11 1. Millennials are a social generation – and they choose and consume your products socially. Millennials are a sociable generation, online and off. This social inclination has big implications for those of us who serve customers. “A shopping habit that sets millennials apart from non-millennials is their tendency to shop in groups and seek the opinions of others”, says market UHVHDUFKHU-HII)URPP0RUHWKDQWZRWKLUGVRIPLOOHQQLDOV won’t make a major decision until they have discussed it with a few people they trust, compared with around half of all non-millennials. Seventy percent of millennials, continues Fromm, are “more excited about a decision they’ve made when their friends agree with them, compared to 48 percent of non-millennials.” Millennials don’t consume food, beverages, services, products or media in silence. They eat noisily (so to speak) and very visually. They review, blog, tweet, and post to Instagram; they update brands’ Wikipedia entries; and they post YLGHRUHYLHZVDVFRQVXPHUVRQ<RX7XEH 2. Millennials apply their values to how and what they buy. Millennials are a values-driven generation. More millennials than non-millennials integrate their ethical and political beliefs into their purchasing decisions. More than 50 percent of millennials make an effort to buy products from companies that support the causes they care about. They are interested in the social values of any company they purchase from: its social responsibility, sustainability, and ethics in treating employees and suppliers. In particular relation to food, many millennials are concerned about: Animal well-being in dairy, egg, and meat production Environmental sustainability, including marine sustainability, concern for vanishing terrestrial habit for wildlife, and climate change concerns Organic food production: They’re twice as likely as their non-millennial counterparts to care whether the food they eat is organic A variety of dietary beliefs and practices, from gluten-, soy-, and wheat-avoidance to veganism Local sourcing of produce and other foodstuffs Support for small farmers, brewers, and other locally- based producers 3. Authenticity and “terroir” are essential parts of the millennial view of the world and directly affect their behavior as consumers. $XWKHQWLFLW\LVDFRQFHSWWKDW¶VKDUGWRGH¿QHEXWPLOOHQQLDOV know it when they see it: for example, venerable brands like Tabasco that are seen as being truly original, as in “the original in this category”, as well as newer brands that also strike millennials as authentic: for example, the craft brewery on the corner. Transparency is a corporate attribute that millennials particularly feel indicates authenticity. Applegate, a successful purveyor of humanely-raised and slaughtered meats, even employs a transparent approach to customer service, making use of a community software SODWIRUPFDOOHG³*HW6DWLVIDFWLRQ´$SSOHJDWHUHJXODUO\¿HOGV VSHFL¿FGHWDLOHGDQGHPRWLRQDOO\FKDUJHGTXHVWLRQVDERXW both its meat and the packaging in which it is conveyed. Rather than solely rely on its employees to answer these questions, Applegate openly crowdsources commentary and advice from other customers to answer these questions honestly. By using the feedback from customers who have already explored these kinds of questions, Applegate is making transparency work in its favor, elevating the customer and its products at the same time. Another element that decides whether a brand or product (particularly but not exclusively in the food industry) is considered authentic by millennials is “terroir”. Terroir is the French term for the convergence of factors – geography, climate, and so forth – that go into making local wine or produce, and the concept is applicable in broader contexts as well. Terroir explains the appeal, for example, of a restaurant that cultivates its own honeybee hives on the roof, then incorporates the resulting honey into items on the menu. It HSODLQVZK\WKH¿YHVWDU%OHXUHVWDXUDQWLQ,VWDQEXOKDV found so much support among youthful diners by cultivating heirloom tomatoes right on their patio so that a guest can have a tomato that is less than 15 minutes from vine to table. It explains why the top companies in technology, from Google to LinkedIn to Oracle, have engaged the Bon Appétit company to feed their employees in company cafés: Bon Appétit is notable for its local sourcing and menu variability that SURYLGHDVSHFL¿FVHQVHRIWHUURLUDWHDFKRIWKHVHIDPRXV technology campuses. And, more broadly, terroir explains the “go-local” buying commitment that many millennial shoppers strive to adhere to, whether at the supermarket or the farmer’s market. Adapting to any new group of consumers isn’t easy. In the case of millennials, it’s essential, for your business to con- WLQXHWRWKULYH'HYHORSDQGUH¿QHDQDSSURDFKWRPHHWLQJ these three principles of the millennial mindset, and you’ll be well on your way.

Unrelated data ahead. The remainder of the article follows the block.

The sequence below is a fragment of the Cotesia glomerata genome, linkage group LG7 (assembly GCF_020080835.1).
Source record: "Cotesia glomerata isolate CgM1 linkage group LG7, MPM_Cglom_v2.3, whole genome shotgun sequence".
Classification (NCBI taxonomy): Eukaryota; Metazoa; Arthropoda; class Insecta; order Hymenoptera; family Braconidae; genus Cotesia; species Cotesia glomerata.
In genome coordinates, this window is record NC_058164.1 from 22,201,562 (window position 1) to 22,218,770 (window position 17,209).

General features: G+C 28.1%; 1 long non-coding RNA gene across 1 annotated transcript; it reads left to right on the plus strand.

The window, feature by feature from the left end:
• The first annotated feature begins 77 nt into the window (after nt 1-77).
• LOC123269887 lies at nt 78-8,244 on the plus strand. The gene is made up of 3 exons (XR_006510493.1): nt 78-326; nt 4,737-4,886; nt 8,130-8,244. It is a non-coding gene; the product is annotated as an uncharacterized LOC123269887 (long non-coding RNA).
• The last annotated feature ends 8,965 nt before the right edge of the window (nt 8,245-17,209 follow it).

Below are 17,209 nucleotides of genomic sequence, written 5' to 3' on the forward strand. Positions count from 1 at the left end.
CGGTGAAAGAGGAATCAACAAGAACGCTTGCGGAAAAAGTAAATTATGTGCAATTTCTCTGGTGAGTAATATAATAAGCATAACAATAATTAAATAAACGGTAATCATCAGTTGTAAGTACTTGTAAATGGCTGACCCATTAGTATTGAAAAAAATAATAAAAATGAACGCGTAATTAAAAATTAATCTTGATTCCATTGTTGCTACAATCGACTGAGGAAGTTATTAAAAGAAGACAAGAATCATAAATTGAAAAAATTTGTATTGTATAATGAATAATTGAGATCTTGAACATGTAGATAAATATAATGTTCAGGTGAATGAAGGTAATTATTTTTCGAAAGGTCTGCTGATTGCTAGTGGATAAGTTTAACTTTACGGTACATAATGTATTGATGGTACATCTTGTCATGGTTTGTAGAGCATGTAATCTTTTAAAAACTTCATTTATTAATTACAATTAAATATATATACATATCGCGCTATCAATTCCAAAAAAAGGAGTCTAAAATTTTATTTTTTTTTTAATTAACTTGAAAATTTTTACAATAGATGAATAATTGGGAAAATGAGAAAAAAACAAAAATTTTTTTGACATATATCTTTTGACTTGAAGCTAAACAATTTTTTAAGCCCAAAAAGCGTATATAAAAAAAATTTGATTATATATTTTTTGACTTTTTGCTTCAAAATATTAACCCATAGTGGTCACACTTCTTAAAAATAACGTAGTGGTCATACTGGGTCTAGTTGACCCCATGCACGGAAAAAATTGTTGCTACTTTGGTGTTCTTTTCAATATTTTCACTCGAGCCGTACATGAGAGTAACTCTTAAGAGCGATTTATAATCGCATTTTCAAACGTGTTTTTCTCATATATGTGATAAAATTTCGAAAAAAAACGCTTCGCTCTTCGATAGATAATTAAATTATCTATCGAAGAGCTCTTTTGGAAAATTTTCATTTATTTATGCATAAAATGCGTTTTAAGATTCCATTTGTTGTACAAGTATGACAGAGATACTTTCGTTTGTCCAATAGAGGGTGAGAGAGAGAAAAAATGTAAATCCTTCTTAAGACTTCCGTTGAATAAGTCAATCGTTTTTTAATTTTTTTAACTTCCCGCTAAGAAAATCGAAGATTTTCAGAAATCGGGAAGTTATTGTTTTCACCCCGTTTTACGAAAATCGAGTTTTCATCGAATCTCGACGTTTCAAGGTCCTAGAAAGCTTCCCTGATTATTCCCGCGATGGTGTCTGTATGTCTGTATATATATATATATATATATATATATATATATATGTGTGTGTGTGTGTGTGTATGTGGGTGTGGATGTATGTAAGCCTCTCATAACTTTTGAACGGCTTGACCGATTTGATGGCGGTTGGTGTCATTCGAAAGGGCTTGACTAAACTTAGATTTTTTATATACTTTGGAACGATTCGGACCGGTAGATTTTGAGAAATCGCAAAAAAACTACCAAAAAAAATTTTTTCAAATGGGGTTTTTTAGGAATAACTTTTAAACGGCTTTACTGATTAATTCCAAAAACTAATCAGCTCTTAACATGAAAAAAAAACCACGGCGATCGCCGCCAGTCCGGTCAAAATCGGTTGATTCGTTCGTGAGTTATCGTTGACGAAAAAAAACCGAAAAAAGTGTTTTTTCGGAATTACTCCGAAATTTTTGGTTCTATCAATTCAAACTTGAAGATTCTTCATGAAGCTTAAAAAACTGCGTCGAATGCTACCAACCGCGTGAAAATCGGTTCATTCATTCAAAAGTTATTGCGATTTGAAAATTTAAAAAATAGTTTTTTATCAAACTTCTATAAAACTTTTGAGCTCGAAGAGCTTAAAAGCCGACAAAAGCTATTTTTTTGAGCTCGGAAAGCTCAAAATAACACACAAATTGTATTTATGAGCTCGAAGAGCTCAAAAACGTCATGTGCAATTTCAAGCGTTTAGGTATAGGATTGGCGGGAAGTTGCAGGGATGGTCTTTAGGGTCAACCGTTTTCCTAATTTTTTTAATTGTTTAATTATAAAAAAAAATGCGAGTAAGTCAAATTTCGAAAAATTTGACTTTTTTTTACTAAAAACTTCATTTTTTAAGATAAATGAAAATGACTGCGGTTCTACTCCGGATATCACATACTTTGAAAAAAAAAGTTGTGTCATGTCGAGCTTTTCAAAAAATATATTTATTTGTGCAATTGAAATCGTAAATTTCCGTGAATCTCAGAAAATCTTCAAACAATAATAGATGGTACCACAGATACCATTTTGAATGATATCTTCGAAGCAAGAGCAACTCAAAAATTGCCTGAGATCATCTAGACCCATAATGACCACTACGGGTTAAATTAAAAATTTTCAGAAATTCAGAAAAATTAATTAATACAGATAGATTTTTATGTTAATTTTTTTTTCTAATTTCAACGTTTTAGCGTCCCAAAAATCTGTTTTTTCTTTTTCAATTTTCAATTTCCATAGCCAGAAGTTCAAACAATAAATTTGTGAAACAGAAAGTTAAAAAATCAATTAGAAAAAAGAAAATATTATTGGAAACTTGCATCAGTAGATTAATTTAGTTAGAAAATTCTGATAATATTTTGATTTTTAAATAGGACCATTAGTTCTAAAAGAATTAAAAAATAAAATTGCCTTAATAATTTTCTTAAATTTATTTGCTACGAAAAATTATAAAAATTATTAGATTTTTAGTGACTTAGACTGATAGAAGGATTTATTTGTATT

AAK Insight no 4 2017
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